There are a few other medications that you should not take with mirtazapine:
- Monoamine oxidase inhibitors (MAOIs), a type of antidepressant, can be dangerous when taken with other antidepressants like mirtazapine. MAOIs include tranylcypromine, phenelzine, linezolid, and isocarboxazid. Inform your doctor if you have ever taken MAOIs, even if you are not currently taking them.
- Strong medications like Tramadol, diazepam, and morphine can worsen the side effects of mirtazapine because they affect the central nervous system, potentially leading to increased drowsiness, dizziness, and respiratory depression when used in combination.
- Mirtazapine can interact with anticoagulants like warfarin and epilepsy medicines, including carbamazepine and phenytoin, by inhibiting or inducing certain enzymes in the liver that are responsible for breaking down these medications.
- Methylene blue can interact with serotonergic psychiatric medications, such as mirtazapine, and cause serious central nervous system toxicity.
What are the regular side effects of mirtazapine?
Sleepiness is a common side effect of many antidepressants, including mirtazapine, amitriptyline, and escitalopram. To minimise this side effect, healthcare providers often suggest taking these medications at bedtime.
Other common side effects of mirtazapine include:
- Increased appetite and weight gain.
- Feeling sick.
- Mild headaches.
- Dry mouth.
Mirtazapine can lead to suicidal thoughts in some people. It can also cause other serious side effects like hives, trouble breathing, and allergic reactions. Additionally, you may experience mouth blisters, irritation, and sore throats after taking this medication.
Serotonin syndrome, a rare form of mirtazapine poisoning, and hyponatremia, a low sodium level in the blood, are other potential side effects. If you experience any complications or suspect an overdose, contact your GP immediately. They can offer full advice on the impacts of mirtazapine on the body.
Although rare, chest pain, heart attacks and kidney disease are some other severe side effects of mirtazapine that affect less than 1 in 10,000 people. If you experience serious or worsening side effects, you should speak to your healthcare provider immediately.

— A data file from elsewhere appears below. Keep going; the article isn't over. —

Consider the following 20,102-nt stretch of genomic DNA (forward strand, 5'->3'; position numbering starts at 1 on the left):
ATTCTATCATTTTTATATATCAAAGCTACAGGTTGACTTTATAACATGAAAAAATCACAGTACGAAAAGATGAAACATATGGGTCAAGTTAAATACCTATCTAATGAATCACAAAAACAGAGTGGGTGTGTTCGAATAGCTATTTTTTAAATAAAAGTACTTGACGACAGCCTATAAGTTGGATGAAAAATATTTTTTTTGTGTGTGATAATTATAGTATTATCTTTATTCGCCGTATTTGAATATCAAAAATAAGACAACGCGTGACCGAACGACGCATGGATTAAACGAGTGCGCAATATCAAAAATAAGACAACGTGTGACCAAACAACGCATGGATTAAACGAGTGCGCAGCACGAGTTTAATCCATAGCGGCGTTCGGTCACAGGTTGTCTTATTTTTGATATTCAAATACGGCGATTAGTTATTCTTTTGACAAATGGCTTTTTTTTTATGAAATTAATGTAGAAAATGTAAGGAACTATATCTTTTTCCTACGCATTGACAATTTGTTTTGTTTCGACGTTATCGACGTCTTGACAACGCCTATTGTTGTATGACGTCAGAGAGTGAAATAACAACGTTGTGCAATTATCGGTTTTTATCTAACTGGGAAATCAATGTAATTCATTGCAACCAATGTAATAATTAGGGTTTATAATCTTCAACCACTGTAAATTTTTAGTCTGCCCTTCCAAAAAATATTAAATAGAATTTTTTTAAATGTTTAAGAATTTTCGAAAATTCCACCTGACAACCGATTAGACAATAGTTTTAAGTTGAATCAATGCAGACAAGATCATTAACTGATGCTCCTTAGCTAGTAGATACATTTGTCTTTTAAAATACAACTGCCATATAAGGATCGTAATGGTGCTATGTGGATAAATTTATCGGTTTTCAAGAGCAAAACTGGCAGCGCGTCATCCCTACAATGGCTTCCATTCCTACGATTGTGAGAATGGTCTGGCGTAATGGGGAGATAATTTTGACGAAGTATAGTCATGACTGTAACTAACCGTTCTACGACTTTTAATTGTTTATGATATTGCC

You should note that these are not all the side effects of mirtazapine. For a full list, see the leaflet inside your medicine packet.
A healthcare provider can also reduce the dosage of a medication if it does not suit you. For example, if you are coming off mirtazapine, your doctor may gradually reduce the dosage to avoid withdrawal symptoms and reduce the risk of depressive symptoms returning.
Who shouldn’t take mirtazapine?
Your doctor will likely prescribe you a different antidepressant medication if:
- You have pre-existing low blood pressure, as mirtazapine can lower it further.
- You have high cholesterol or triglycerides, because mirtazapine can increase cholesterol levels.
- You are pregnant or breastfeeding, as the medication can affect the baby.
- You have glaucoma, as mirtazapine can increase pressure in the eye.
- You have epilepsy, as mirtazapine can increase the risk of a seizure.
You might still be able to take mirtazapine with these pre-existing medical conditions, but your doctor will make the call.
If you’re experiencing other mental illnesses, you should tell your doctor and understand how an antidepressant will affect your mood and existing mental health concerns. For example, mirtazapine can adversely affect you if you have bipolar disorder or manic depression.
Changing your diet when taking mirtazapine
For the most part, mirtazapine is unaffected by our lifestyle choices. However, there are a few key ways to stay on top of potential side effects, such as avoiding specific herbal remedies and large amounts of alcohol.
Talking to a doctor is the best way to find up-to-date drug information that meets your needs. If you need urgent advice about any side effects while taking this antidepressant, call 111, or 999 in an emergency.